Mining Rig Extraordinaire - the Trenton BPX6806 18-slot PCIe backplane [PICS] Dead project is dead, all hail the coming of the mighty ASIC!
CecilNiosaki
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July 27, 2012, 09:36:44 PM
 #31

There is no unresolved problem, simply uninformed merchants.

Of course, but what can be done to change this? Perhaps, I'm unintentionally exaggerating the difficulty, but not everyone "just gets it". Some people need to have their hand held throughout the process (not that nmteaco does, but some do) and/or are not "brave" enough to venture into something so new on their own, but really want to be involved. What can the community do to make this process, from beginning-to-end, easier for the least technical among us? If we want this Bitcoin project to move beyond a project and into wide-spread acceptance then something must be done to make it stupid-simple.

Maybe it can never be stupid-simple, I don't know.

Am I expecting too much, too soon?

I would imagine that setting up a website or creating a well-done flier, and then distributing it throughout the community so that they have it to give to merchants would work wonders for informing people.
SMTB1963
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July 28, 2012, 03:49:40 AM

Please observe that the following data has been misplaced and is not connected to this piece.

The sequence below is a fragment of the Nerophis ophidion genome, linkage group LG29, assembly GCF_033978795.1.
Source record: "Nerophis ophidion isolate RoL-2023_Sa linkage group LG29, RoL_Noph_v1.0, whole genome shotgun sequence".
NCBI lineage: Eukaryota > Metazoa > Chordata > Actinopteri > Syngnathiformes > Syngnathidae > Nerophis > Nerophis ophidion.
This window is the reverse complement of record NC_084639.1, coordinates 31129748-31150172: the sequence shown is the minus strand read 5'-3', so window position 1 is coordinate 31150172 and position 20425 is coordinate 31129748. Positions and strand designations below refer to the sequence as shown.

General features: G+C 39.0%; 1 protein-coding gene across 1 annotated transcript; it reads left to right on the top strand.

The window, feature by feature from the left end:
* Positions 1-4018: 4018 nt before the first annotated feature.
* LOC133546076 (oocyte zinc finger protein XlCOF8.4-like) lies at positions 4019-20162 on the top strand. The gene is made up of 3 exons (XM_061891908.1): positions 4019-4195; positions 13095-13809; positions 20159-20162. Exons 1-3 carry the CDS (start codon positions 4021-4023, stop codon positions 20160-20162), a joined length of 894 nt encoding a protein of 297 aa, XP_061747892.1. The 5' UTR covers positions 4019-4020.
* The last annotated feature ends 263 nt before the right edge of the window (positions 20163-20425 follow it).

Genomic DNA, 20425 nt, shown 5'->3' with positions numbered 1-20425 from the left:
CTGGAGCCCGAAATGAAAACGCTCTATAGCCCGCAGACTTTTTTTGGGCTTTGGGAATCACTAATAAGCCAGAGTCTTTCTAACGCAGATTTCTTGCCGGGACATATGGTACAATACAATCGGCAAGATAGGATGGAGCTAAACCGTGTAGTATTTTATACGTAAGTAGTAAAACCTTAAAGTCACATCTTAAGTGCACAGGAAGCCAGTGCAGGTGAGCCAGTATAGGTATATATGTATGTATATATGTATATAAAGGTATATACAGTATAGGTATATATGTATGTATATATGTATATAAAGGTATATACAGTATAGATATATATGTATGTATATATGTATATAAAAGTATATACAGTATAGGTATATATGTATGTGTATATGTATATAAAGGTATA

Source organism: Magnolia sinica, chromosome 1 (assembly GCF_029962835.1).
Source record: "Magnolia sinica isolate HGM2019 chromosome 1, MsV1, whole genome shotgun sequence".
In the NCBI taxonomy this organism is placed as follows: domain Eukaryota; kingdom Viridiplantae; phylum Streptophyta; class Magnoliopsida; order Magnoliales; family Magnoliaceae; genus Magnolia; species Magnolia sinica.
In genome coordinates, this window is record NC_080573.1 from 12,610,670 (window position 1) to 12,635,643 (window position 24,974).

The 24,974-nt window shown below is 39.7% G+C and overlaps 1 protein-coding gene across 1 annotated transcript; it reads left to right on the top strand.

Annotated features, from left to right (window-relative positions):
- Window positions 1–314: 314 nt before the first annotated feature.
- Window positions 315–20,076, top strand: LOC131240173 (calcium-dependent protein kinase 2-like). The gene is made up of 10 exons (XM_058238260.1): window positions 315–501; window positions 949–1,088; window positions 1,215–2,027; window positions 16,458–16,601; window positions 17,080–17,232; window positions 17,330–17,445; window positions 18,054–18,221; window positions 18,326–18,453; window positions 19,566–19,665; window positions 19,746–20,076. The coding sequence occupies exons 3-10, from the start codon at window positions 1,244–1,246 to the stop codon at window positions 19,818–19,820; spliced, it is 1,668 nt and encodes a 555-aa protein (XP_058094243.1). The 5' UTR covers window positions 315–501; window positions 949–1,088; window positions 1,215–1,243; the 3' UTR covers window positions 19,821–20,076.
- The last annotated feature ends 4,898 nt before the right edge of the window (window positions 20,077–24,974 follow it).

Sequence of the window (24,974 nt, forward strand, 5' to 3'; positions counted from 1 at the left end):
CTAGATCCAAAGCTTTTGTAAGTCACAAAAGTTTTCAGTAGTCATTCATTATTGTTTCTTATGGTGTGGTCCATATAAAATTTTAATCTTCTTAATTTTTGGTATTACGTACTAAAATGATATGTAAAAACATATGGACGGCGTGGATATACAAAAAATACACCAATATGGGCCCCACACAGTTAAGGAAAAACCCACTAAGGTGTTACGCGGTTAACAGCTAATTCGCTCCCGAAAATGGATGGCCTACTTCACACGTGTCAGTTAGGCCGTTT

#32

bit-pay.  Very easy.  A merchant can signup in about a day, have no currency risk, integrate with online shopping carts, even accept coins from a mobile phone.  If a merchant can figure out a merchant account (CC) they can figure out bit-pay.

Yup.  In fact, bit-pay is easier to figure out than a merchant account from a "fee clarity" perspective.

The idea a merchant would sell tea @ $32 USD:BTC and not be able to figure out how to hit the sell button on an exchange for 4 months while price fell to $2 USD:BTC is kinda silly.

It's pretty clear (to me) that the above doesn't apply to NM Tea Co.  Mr. Edwards had a MtGox account.  Mr. Edwards had a Mybitcoin account.  Mr. Edwards engaged the community for advice on how to integrate bitcoin payments into his business model.  More importantly, Mr. Edwards accepted BTC in trade for his goods for a period of time.  Unless Mr. Edwards is lying, it appears to me that he had a working knowledge of the mechanics of bitcoin...certainly enough to make a rational decision on the merits of continuing to accept BTC (in the absence of bit-pay).  Insinuating that Mr. Edwards didn't know how to hit his Gox sell button is completely disingenuous, IMO.